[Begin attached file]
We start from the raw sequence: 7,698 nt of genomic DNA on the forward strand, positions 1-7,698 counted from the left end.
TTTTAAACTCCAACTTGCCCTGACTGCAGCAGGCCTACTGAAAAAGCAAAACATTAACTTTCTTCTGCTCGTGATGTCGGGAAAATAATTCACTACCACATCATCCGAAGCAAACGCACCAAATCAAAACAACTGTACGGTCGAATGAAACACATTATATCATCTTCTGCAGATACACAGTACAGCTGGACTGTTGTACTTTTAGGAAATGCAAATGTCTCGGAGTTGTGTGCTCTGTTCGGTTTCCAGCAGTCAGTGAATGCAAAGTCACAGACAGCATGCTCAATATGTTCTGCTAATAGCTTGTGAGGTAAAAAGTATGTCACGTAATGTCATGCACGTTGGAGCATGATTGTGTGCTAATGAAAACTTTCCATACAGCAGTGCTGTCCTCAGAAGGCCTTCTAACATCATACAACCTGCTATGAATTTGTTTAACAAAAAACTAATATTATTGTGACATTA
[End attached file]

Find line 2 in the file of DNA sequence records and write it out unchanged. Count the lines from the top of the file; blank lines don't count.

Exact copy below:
TTTTAAACTCCAACTTGCCCTGACTGCAGCAGGCCTACTGAAAAAGCAAAACATTAACTTTCTTCTGCTCGTGATGTCGGGAAAATAATTCACTACCACATCATCCGAAGCAAACGCACCAAATCAAAACAACTGTACGGTCGAATGAAACACATTATATCATCTTCTGCAGATACACAGTACAGCTGGACTGTTGTACTTTTAGGAAATGCAAATGTCTCGGAGTTGTGTGCTCTGTTCGGTTTCCAGCAGTCAGTGAATGCAAAGTCACAGACAGCATGCTCAATATGTTCTGCTAATAGCTTGTGAGGTAAAAAGTATGTCACGTAATGTCATGCACGTTGGAGCATGATTGTGTGCTAATGAAAACTTTCCATACAGCAGTGCTGTCCTCAGAAGGCCTTCTAACATCATACAACCTGCTATGAATTTGTTTAACAAAAAACTAATATTATTGTGACATTA